Tony Xu outlines DoorDash’s attributes of excellence for recruiting talent in an interview on the “The VC 20 Minute” podcast.
Noam Galai/Getty Images for TechCrunch
- When DoorDash was first founded in 2013, CEO Tony Xu focused on hiring people with more talent than experience.
- In that time, Xu created a recruiting playbook which he considers attributes of excellence.
- Using these attributes, Xu says encourages employees to bring in the next generation of talent.
DoorDash CEO, Tony Xu, considers recruiting to be one of his “superpowers.” Since 2013, when he founded the food-delivery service, the company has grown from a small team of Stanford University students to 6,000 full-time employees, over 1 million active delivery drivers, and more than 20 million monthly users.
In an interview with venture capitalist Harry Stebbings on the “The20Minute VC” podcast this summer, Xu describes the secrets to his recruiting success and the essential attributes that he believes create exceptional employees.
Choosing talent over experience
When DoorDash was first created, Xu explained that the company decided to focus on hiring people with certain skills rather than those with experience.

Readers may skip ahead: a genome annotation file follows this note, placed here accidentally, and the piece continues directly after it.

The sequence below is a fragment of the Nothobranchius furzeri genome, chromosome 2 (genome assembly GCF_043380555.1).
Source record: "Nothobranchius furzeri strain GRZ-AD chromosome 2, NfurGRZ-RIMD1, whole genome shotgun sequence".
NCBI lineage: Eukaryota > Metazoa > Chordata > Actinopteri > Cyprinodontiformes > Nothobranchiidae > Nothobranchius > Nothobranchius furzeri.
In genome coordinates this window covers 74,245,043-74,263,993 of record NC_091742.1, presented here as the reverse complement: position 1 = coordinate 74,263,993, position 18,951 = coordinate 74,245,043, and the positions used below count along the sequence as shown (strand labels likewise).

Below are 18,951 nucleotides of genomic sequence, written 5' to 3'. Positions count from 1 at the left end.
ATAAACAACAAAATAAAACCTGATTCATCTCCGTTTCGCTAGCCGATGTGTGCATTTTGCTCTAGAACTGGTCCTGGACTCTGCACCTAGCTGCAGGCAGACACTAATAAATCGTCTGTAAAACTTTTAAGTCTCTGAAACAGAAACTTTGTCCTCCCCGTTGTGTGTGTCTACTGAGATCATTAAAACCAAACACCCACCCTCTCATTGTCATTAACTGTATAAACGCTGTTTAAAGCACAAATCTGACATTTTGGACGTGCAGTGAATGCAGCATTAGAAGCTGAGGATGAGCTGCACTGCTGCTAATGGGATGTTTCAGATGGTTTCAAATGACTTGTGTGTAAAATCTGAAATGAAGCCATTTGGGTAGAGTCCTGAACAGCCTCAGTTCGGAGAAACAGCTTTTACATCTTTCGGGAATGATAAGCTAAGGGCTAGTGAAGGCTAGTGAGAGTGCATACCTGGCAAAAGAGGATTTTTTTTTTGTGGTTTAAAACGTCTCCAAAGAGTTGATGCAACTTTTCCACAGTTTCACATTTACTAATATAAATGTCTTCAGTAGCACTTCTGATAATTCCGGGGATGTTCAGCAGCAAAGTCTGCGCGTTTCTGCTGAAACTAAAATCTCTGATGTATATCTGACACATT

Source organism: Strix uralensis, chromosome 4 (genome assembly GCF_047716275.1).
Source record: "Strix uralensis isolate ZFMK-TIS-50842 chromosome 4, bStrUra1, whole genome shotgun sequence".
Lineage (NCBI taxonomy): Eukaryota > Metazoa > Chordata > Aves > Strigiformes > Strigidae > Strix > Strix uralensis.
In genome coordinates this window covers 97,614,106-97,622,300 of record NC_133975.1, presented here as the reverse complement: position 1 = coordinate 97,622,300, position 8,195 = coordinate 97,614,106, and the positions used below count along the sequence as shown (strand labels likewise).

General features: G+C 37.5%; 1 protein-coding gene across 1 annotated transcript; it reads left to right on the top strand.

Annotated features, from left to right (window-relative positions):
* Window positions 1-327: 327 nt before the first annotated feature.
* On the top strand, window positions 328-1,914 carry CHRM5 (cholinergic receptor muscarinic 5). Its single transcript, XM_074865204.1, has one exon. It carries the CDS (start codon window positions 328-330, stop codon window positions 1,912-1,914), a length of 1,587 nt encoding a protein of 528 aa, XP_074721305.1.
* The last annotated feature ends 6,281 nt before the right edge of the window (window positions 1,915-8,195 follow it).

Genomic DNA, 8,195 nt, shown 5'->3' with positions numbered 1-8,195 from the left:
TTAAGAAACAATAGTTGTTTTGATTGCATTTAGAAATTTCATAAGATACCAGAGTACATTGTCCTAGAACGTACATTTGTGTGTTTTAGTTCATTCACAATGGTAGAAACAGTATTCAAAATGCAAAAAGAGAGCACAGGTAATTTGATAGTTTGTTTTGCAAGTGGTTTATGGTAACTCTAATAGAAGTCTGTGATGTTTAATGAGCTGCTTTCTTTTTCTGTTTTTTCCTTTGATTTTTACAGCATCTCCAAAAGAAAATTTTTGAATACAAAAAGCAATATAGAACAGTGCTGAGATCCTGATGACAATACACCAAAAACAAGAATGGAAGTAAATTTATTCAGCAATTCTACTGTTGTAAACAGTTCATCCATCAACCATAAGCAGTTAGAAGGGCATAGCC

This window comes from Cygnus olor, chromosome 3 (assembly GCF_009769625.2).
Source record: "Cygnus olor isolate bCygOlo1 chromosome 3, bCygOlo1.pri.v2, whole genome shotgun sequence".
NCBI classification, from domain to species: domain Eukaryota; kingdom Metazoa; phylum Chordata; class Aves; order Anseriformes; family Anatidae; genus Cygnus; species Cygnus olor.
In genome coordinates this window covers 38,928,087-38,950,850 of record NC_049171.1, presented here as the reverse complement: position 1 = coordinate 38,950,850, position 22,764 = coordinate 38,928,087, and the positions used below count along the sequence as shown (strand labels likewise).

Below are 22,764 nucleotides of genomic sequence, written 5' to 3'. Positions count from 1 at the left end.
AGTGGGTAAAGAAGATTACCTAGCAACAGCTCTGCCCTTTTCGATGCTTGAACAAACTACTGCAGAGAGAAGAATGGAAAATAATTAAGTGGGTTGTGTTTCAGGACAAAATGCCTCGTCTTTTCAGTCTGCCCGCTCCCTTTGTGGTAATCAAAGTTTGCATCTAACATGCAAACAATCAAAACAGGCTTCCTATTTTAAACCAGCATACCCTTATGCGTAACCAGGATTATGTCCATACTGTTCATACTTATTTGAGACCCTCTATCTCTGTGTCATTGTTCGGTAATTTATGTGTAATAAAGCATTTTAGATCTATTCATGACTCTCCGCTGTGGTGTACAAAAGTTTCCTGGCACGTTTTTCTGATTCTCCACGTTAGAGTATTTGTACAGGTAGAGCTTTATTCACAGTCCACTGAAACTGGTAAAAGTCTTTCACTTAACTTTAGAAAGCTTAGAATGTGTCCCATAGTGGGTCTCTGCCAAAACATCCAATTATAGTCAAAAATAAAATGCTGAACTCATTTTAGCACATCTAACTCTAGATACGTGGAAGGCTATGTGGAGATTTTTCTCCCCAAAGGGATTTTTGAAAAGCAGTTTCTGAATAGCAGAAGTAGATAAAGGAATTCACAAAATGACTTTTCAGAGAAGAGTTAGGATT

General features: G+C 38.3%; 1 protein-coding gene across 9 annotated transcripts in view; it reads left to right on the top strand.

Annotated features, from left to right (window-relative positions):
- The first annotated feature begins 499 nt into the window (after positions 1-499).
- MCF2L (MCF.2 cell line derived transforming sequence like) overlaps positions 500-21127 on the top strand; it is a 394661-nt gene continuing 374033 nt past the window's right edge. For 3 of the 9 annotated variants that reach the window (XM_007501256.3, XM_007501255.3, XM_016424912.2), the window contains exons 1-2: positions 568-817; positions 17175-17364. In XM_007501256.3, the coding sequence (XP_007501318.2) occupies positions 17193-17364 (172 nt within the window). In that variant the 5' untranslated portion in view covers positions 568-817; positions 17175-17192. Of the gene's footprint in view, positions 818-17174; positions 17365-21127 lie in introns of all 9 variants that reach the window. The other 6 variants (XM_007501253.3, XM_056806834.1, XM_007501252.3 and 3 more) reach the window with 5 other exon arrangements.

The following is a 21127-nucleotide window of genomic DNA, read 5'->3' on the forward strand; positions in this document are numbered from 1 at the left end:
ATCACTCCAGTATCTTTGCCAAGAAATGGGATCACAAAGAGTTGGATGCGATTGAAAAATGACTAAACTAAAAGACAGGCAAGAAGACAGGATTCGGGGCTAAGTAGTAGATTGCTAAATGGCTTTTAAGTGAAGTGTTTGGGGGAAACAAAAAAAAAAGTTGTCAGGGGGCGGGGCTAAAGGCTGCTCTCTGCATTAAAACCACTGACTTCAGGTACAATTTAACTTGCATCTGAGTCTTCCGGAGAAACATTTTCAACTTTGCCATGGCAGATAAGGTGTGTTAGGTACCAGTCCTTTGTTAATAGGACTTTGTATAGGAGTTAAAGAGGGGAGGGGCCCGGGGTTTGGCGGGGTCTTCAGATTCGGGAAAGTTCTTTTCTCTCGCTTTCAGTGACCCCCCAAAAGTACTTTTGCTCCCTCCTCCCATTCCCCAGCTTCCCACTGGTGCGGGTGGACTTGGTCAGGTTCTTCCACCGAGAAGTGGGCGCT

Xu wanted to find “general athletes,” or applicants, who may lack experience but had other attributes that could help grow the company. Xu looked for candidates who didn’t shy away from solving big problems and could seamlessly shift from talking about business to product design and engineering.
After a year of observing whom he thought were the best DoorDash employees, Xu developed a playbook for hiring others like them.
DoorDash’s attributes of excellence
In the first years of DoorDash, Xu followed a series of guiding principles he called “the attributes of excellence.” According to an interview on DoorDash’s Medium blog with Xu, these five attributes include being ready to act and operate without much guidance, an ability to hold two opposing ideas at the same time, leading without being in a leadership role, and a commitment to improving each day.
These guidelines, Xu says, allowed DoorDash to draw out the talent that best fit their company culture
In a move out of NBC’s “The Apprentice,” to test a candidates ability to act with little guidance, Xu once gave job-seekers one workday and $20 to acquire 100 new customers. He wanted to see what an individual would do given constrained resources. Xu sought out candidates who were willing to act despite the risk of failing.
He also explained that an ability to influence others through leadership skills and work ethic is also important to DoorDash.” There are many leaders at the company that have zero direct reports, but have lots of followers,” Xu told Stebbings.
Good traits equal future generations at DoorDash
One of the most positive outcomes of using these attributes of excellence, Xu says, is that the first group of employees hiring will bring on the next generation. Furthermore, according to Xu, not only will these employees bring in future generations of workers but they will also continue to develop the culture at the company with each acquisition.
“The first 10 people will help you recruit the next 10, and the next 50 after that, and that’s really how your culture can continuously grow,” said Xu.